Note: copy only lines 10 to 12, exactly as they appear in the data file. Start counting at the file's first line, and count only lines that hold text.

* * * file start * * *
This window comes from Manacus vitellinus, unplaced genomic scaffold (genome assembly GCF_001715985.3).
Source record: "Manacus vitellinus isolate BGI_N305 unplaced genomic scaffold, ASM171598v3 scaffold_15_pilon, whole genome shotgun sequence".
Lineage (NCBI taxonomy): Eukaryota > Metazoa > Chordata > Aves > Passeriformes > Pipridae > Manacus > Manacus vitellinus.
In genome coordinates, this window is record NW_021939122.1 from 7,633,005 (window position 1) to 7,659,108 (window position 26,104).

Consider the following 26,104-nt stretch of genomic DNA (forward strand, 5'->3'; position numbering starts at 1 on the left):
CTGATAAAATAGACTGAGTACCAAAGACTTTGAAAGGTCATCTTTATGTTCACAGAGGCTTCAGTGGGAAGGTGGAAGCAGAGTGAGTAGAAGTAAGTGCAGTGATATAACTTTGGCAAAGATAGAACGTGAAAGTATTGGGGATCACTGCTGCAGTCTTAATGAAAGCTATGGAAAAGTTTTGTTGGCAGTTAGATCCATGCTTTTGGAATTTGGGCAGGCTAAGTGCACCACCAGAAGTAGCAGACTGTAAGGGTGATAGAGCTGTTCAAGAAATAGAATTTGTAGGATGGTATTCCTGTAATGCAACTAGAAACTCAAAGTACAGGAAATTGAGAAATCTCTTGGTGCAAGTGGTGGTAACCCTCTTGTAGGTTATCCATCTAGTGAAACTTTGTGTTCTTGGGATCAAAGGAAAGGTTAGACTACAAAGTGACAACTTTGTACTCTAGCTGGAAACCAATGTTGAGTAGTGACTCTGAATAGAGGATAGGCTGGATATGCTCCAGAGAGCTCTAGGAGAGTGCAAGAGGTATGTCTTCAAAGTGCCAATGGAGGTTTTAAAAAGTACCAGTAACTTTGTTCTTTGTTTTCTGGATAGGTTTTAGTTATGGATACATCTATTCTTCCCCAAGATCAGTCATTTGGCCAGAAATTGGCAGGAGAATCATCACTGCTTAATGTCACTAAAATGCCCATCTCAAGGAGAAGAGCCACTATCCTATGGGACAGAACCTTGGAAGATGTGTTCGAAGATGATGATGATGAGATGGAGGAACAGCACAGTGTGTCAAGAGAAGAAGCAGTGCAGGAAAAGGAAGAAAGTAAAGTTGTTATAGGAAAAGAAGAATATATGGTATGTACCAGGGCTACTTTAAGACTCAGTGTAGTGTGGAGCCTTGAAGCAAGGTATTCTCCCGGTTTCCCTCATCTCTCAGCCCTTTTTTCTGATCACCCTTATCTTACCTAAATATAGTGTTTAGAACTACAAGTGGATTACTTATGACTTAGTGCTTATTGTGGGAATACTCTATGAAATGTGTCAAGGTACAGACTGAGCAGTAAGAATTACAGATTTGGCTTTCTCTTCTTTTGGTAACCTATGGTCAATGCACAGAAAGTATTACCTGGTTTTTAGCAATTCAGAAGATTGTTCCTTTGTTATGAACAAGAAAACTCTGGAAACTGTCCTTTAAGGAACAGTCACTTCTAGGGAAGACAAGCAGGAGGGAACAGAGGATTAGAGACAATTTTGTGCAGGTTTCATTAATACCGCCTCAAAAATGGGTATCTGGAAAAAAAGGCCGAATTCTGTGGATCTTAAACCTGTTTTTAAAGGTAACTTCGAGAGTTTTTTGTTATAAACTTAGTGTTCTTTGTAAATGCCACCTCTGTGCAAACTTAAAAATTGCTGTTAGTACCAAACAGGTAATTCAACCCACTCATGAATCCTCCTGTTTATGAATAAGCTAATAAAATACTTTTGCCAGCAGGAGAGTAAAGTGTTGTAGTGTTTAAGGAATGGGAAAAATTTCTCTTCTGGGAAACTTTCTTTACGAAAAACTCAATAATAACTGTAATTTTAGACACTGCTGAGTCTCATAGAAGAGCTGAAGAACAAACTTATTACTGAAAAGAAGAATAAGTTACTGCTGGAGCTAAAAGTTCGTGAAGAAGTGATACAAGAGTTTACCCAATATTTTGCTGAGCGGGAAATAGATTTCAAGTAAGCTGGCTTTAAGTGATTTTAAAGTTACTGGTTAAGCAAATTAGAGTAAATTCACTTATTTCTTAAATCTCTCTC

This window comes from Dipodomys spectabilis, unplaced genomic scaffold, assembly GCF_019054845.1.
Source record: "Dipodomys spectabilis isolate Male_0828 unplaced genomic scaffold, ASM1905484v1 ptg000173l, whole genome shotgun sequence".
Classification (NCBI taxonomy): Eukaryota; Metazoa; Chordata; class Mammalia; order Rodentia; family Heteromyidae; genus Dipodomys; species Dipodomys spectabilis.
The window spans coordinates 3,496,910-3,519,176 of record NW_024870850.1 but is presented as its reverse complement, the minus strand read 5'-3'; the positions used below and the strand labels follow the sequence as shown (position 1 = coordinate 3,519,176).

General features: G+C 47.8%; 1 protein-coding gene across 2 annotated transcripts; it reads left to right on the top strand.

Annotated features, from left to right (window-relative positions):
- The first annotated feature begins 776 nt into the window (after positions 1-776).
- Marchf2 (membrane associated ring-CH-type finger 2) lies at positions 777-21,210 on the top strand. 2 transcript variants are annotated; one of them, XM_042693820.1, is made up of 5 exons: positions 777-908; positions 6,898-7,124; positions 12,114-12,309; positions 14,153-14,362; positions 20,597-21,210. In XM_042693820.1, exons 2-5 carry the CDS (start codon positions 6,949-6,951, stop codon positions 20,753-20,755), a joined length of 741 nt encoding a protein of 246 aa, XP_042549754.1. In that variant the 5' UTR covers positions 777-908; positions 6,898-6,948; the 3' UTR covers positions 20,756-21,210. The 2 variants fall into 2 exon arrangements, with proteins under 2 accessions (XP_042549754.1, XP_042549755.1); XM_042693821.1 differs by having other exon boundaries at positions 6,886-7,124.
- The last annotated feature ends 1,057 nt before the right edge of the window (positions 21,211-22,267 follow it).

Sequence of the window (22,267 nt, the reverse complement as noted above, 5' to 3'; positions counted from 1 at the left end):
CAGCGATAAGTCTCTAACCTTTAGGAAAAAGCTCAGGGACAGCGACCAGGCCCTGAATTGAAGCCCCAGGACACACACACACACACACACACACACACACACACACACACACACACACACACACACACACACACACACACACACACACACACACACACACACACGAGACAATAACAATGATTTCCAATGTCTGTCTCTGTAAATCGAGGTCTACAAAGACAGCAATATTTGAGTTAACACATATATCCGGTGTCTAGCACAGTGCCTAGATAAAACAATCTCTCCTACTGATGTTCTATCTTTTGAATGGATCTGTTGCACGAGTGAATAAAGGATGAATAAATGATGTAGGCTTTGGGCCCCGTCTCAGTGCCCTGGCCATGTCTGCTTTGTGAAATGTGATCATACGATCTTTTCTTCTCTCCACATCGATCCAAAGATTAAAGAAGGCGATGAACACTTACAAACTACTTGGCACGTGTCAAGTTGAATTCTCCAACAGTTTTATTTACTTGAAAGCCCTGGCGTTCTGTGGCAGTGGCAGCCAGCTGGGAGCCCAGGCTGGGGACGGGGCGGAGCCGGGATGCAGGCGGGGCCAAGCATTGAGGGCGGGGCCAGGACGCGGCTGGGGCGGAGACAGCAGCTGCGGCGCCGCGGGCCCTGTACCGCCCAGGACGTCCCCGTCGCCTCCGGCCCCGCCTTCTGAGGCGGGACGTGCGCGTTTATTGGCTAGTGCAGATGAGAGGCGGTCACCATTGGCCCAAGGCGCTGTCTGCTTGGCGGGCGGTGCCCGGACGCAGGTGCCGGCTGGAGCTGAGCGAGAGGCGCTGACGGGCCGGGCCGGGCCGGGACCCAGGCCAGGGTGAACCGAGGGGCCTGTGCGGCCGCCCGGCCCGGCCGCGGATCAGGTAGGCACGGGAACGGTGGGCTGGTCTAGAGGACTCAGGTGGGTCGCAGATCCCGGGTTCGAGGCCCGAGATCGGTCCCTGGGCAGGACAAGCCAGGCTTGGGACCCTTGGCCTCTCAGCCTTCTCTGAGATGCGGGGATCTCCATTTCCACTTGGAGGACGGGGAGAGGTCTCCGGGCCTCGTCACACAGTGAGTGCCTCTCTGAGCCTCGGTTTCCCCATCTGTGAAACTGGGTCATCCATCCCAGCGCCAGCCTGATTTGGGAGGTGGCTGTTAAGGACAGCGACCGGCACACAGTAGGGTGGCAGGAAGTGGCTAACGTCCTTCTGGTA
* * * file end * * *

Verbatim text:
The window spans coordinates 3,496,910-3,519,176 of record NW_024870850.1 but is presented as its reverse complement, the minus strand read 5'-3'; the positions used below and the strand labels follow the sequence as shown (position 1 = coordinate 3,519,176).

General features: G+C 47.8%; 1 protein-coding gene across 2 annotated transcripts; it reads left to right on the top strand.

Annotated features, from left to right (window-relative positions):